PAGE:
When you’re starting out and building a business you’re running into challenges all the time and just figuring out what works, and what doesn’t work. And that’s definitely something I’ve run into on-going, but eventually we’ve gotten it right, which is a great thing! Also, as a woman, I’ve definitely walked into meetings and have been stereotyped especially because I own a chain of Waxbars. People would typically expect that I don’t know a lot about the business and that I’m an esthetician, which I’m not. I know a lot about it and I’m grateful for our staff because they do an awesome job in that industry, but I have a background in business. Something that I’ve always been told in business, especially as women is as long as you know your numbers and for lack of a better word ‘know your shit’, and you’re confident, then you can break down any of those barriers and stereotypes.

Right, so being confident and stepping it up is really how you overcame that challenge?

Yes, and also know your business! I know every part of my business and I'm very confident about it. Know your numbers, know your business, and know it and be confident in it. No one will doubt you at that point and they’ll be impressed.

Do you have any tricks that have helped you juggle work-life, balance?

I still have so many tricks that I probably need to learn, but definitely finding an outlet, which for me is working out, and also not fighting your unproductive time. Don’t be afraid to stand up and walk away from your work, and just get out of your own head and then come back to it.

You talked about going to the gym, are there any other ways that you like to unwind?

I definitely have guilty pleasures like mindless TV (laughs). Throw on any Desperate Housewives or Bachelor and I’ll be completely engrossed in it. I also love going out for dinner and traveling too. I get a little crazy if I can’t travel and get away every couple of months.

Choose one: wine or cocktails? Why?

Oh it totally depends, but I do love a good drink (laughs). So if it's like a cold evening and I’m more thirsty, I’ll go for a Guinness. I love a dark beer in a cosy pub or bar. And for cocktails, I love a good tequila cocktail. So those would be my two go-tos. But of course, a glass of red wine is also always great too (laughs).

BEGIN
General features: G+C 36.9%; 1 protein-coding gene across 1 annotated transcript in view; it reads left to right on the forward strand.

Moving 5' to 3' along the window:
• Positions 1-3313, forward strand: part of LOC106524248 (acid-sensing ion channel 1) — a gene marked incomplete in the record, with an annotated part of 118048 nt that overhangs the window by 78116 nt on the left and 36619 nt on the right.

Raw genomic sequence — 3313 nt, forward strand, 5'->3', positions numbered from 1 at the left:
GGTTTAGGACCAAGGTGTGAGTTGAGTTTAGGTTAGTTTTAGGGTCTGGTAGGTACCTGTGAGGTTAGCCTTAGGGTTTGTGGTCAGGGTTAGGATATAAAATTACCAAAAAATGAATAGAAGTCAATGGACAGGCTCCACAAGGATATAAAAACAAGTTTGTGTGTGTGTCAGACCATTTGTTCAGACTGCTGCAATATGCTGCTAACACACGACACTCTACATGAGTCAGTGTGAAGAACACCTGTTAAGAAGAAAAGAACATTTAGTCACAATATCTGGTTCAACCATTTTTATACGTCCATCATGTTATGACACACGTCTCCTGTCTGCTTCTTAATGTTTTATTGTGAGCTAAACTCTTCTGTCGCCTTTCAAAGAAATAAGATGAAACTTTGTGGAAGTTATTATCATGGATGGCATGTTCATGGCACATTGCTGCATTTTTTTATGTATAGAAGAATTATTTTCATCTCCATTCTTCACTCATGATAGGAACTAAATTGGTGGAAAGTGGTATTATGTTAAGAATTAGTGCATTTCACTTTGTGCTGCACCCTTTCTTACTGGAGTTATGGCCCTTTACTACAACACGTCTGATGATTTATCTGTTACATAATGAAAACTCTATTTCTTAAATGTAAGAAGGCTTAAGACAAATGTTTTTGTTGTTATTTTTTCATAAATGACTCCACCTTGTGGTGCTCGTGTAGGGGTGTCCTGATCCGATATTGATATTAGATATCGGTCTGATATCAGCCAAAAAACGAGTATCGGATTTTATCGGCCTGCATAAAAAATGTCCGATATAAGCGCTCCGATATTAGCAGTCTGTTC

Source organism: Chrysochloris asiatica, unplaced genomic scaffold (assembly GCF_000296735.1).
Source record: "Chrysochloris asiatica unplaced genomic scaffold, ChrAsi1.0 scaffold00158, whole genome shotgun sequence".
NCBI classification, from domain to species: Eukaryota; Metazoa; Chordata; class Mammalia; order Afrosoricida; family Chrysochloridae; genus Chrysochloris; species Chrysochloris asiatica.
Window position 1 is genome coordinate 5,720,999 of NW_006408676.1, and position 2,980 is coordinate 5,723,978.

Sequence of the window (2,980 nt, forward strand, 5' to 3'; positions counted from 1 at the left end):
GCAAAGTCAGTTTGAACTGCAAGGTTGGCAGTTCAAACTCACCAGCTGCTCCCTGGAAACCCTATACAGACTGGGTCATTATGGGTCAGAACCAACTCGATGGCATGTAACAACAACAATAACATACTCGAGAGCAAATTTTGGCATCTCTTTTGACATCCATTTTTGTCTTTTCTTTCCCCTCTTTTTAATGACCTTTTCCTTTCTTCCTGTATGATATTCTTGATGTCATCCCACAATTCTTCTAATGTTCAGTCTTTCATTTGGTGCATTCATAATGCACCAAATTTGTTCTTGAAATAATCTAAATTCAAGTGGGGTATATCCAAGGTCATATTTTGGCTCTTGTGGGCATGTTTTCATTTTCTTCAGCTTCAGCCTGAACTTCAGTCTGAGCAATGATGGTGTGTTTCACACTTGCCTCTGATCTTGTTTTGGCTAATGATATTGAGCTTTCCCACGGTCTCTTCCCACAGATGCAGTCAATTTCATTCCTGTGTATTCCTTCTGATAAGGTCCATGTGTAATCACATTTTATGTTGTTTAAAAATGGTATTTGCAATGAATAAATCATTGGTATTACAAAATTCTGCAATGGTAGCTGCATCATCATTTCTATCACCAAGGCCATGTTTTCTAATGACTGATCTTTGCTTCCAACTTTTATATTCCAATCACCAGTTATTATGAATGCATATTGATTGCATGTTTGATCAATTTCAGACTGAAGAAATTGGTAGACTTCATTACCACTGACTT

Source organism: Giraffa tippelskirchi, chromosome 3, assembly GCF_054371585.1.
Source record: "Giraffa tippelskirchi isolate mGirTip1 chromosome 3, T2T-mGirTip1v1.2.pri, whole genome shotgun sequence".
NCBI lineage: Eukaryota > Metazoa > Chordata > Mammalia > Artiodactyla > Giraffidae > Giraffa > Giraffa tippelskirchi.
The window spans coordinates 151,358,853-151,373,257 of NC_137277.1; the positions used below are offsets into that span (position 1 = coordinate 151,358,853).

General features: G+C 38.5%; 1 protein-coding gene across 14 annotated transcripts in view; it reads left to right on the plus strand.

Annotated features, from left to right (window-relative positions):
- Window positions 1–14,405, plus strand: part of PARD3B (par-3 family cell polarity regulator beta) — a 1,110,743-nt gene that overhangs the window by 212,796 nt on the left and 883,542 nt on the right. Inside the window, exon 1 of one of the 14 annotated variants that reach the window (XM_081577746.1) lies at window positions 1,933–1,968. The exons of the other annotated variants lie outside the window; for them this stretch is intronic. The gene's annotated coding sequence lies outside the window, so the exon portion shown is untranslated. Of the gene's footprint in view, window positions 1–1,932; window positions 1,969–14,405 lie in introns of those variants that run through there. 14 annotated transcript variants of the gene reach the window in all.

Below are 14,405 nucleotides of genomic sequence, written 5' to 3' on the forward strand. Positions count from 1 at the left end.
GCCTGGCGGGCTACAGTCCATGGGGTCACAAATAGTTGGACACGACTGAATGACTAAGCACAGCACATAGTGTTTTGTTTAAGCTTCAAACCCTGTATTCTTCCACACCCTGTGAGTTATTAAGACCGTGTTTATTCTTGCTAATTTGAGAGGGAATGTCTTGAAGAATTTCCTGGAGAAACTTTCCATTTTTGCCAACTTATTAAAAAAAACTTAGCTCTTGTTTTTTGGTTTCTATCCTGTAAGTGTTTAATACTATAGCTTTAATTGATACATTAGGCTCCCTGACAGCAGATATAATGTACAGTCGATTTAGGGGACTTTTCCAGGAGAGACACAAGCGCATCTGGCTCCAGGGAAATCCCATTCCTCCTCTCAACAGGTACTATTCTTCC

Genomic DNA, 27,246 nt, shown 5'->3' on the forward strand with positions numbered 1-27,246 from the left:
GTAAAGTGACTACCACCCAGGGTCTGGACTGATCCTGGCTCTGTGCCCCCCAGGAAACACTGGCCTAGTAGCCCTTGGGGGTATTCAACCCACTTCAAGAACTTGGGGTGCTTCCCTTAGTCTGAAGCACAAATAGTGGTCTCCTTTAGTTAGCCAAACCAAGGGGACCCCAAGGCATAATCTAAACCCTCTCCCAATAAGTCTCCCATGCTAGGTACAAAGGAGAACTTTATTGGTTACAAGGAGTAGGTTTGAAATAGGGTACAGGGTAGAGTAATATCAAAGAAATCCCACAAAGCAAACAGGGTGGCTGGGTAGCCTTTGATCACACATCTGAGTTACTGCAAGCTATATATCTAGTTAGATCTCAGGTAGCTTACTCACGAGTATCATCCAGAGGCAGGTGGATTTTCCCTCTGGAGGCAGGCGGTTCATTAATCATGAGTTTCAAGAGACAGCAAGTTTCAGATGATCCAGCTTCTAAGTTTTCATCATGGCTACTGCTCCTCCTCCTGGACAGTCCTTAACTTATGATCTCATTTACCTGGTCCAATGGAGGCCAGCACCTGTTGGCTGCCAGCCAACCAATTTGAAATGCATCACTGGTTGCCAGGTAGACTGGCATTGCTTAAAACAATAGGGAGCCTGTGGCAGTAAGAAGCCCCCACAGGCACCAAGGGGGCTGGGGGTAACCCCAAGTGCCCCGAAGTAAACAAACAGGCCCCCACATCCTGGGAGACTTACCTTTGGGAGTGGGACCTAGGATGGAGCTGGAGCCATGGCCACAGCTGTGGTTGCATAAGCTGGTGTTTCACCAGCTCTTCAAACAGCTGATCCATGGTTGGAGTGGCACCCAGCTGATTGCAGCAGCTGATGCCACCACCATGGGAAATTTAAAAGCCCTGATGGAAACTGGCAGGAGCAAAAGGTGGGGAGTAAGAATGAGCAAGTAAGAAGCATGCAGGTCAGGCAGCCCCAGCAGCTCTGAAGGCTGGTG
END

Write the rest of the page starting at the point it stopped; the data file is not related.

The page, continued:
And what is the best advice you have ever received?

I would say it’s to surround yourself with a team who is smarter than you and also who make up for your weaknesses. So you want to understand your weaknesses and build a team that fills the gaps. Also, you want a killer culture that will support that team. Especially in the aesthetic industry, there’s such a stereotype that I learned about coming into it where people are going from job to job, and there’s cattiness, and I was really adamant that that would not be WAXON. In my mind, culture is everything. If you don’t have a strong culture you don’t have a strong industry.

How would you define success?

Success for me personally would be to for us to be a national brand and be incredibly well-known across the country and hopefully eventually in the U.S. And then with that comes having a team that really loves where they work. I don’t think I would be happy or would have success if those two things weren’t hand in hand.

Is there anything else that you’re working on that you want to mention?

Well I have become a board member for Parker P. Consulting which supports White Ribbon, an organization that aims to stop violence against women through the education of boys and men. So the ability to spend more time on things that are women centric is very important to me.


Do you know someone we should feature in this segment? Send an email to [email protected]